Tell your community story through poetry. Try the simplicity of Japanese haiku and tanka.
Japanese author Daistez T. Suzuki on the haiku poem: “[They] get inside an object, experience the object’s life, and feel its feelings.”
The haiku is a Japanese form of poetry that developed out of group poetry. Nearly nine hundred years ago groups of young poets gathered to write together what is called a renga, a type of collaborative poem. By the 1400s the short sections of the poem broke from the long poem and developed into haiku.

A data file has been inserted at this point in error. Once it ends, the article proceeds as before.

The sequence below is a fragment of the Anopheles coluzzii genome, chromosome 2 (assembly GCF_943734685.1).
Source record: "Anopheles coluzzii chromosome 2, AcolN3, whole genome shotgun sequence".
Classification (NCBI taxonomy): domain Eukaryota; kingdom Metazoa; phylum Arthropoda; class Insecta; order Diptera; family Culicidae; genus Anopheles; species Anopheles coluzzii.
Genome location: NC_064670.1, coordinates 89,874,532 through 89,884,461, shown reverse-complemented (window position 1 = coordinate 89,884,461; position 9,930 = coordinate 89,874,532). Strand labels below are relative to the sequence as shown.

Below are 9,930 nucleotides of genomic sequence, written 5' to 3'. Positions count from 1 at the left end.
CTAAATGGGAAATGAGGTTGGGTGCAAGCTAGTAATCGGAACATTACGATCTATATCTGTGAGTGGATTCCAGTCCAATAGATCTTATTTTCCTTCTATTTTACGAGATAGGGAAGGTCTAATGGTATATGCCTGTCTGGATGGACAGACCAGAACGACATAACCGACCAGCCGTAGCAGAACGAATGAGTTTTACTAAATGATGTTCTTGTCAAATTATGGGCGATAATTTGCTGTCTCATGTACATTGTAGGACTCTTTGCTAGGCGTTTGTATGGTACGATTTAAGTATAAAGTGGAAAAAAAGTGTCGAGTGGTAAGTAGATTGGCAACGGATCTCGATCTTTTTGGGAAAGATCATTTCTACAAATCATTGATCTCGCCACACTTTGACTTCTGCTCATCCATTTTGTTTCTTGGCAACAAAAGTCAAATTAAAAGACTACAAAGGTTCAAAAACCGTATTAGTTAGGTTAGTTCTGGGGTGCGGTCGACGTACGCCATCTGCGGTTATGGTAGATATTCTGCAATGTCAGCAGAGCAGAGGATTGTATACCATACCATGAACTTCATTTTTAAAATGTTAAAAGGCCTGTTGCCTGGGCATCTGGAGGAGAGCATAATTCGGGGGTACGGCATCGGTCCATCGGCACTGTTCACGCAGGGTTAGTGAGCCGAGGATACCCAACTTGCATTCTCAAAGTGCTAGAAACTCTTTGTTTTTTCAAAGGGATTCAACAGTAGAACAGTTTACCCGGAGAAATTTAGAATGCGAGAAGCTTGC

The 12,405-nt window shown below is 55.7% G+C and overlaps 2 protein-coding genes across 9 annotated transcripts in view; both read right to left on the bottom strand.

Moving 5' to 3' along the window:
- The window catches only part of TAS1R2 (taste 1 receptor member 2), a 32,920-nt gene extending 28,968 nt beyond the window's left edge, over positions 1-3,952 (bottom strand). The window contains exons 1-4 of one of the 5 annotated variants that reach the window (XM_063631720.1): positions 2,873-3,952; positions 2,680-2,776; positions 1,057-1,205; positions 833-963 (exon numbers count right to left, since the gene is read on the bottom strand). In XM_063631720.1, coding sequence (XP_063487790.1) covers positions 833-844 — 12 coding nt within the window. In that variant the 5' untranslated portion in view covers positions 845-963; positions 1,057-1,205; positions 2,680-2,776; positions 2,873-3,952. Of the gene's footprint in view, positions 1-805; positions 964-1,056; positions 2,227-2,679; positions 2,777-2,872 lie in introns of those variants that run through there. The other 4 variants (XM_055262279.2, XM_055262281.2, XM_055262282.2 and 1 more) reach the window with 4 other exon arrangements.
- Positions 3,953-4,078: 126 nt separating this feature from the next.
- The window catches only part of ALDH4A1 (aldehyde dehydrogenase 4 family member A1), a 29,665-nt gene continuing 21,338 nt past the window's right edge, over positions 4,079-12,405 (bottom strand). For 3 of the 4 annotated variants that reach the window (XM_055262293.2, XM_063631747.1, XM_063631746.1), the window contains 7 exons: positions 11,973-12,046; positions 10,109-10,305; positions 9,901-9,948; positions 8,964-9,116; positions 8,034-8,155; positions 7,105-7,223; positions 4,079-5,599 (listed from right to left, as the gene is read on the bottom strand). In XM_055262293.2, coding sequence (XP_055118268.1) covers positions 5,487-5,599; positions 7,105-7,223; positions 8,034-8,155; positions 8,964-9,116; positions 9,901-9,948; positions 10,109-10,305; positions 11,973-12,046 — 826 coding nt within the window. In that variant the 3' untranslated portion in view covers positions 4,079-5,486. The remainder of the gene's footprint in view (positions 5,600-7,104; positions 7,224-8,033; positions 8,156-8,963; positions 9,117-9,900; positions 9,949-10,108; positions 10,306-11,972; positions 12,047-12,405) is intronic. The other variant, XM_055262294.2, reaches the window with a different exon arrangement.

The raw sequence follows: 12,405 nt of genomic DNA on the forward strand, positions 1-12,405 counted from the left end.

What is haiku? Although nothing is hard and fast, a haiku poem has these qualities:
- It contains 17 syllables in lines of five, seven, and five syllables.
- It usually has a theme of nature
- It sometimes includes a word or two that alludes to the seasons
- It is written in the present tense about the present moment
What is a tanka poem?
- The Japanese tanka is a 31-syllable poem, traditionally written in a single unbroken line.
- A form of waka, Japanese song or verse, tanka translates as "short song," and is better known in its five-line, 5/7/5/7/7 syllable count form.
More info on haiku:
More info on tanka:
(Photo credit: Kevin Huang)